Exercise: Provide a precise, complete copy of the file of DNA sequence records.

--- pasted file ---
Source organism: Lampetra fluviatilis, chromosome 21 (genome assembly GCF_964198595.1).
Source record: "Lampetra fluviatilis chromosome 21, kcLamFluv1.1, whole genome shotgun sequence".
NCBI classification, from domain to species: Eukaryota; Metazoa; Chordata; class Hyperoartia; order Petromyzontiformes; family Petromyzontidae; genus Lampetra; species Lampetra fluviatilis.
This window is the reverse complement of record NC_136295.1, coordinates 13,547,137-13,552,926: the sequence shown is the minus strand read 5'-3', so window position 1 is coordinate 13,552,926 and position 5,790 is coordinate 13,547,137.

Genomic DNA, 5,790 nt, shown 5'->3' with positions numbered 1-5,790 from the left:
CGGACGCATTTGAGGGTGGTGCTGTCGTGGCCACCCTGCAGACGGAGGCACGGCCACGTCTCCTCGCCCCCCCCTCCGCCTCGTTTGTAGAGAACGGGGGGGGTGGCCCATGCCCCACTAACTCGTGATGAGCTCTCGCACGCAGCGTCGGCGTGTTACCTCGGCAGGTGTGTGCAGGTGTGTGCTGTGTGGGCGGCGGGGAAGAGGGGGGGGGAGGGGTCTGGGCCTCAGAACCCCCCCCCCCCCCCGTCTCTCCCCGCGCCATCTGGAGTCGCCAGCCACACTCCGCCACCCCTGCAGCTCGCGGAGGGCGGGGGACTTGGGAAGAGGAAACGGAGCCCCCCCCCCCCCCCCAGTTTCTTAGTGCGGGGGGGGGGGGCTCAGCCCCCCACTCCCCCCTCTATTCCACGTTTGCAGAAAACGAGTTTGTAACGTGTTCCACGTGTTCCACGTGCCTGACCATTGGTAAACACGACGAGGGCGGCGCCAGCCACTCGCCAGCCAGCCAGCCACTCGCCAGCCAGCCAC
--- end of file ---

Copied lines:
Source organism: Lampetra fluviatilis, chromosome 21 (genome assembly GCF_964198595.1).
Source record: "Lampetra fluviatilis chromosome 21, kcLamFluv1.1, whole genome shotgun sequence".
NCBI classification, from domain to species: Eukaryota; Metazoa; Chordata; class Hyperoartia; order Petromyzontiformes; family Petromyzontidae; genus Lampetra; species Lampetra fluviatilis.
This window is the reverse complement of record NC_136295.1, coordinates 13,547,137-13,552,926: the sequence shown is the minus strand read 5'-3', so window position 1 is coordinate 13,552,926 and position 5,790 is coordinate 13,547,137.

Genomic DNA, 5,790 nt, shown 5'->3' with positions numbered 1-5,790 from the left:
CGGACGCATTTGAGGGTGGTGCTGTCGTGGCCACCCTGCAGACGGAGGCACGGCCACGTCTCCTCGCCCCCCCCTCCGCCTCGTTTGTAGAGAACGGGGGGGGTGGCCCATGCCCCACTAACTCGTGATGAGCTCTCGCACGCAGCGTCGGCGTGTTACCTCGGCAGGTGTGTGCAGGTGTGTGCTGTGTGGGCGGCGGGGAAGAGGGGGGGGGAGGGGTCTGGGCCTCAGAACCCCCCCCCCCCCCCGTCTCTCCCCGCGCCATCTGGAGTCGCCAGCCACACTCCGCCACCCCTGCAGCTCGCGGAGGGCGGGGGACTTGGGAAGAGGAAACGGAGCCCCCCCCCCCCCCCCAGTTTCTTAGTGCGGGGGGGGGGGGCTCAGCCCCCCACTCCCCCCTCTATTCCACGTTTGCAGAAAACGAGTTTGTAACGTGTTCCACGTGTTCCACGTGCCTGACCATTGGTAAACACGACGAGGGCGGCGCCAGCCACTCGCCAGCCAGCCAGCCACTCGCCAGCCAGCCAC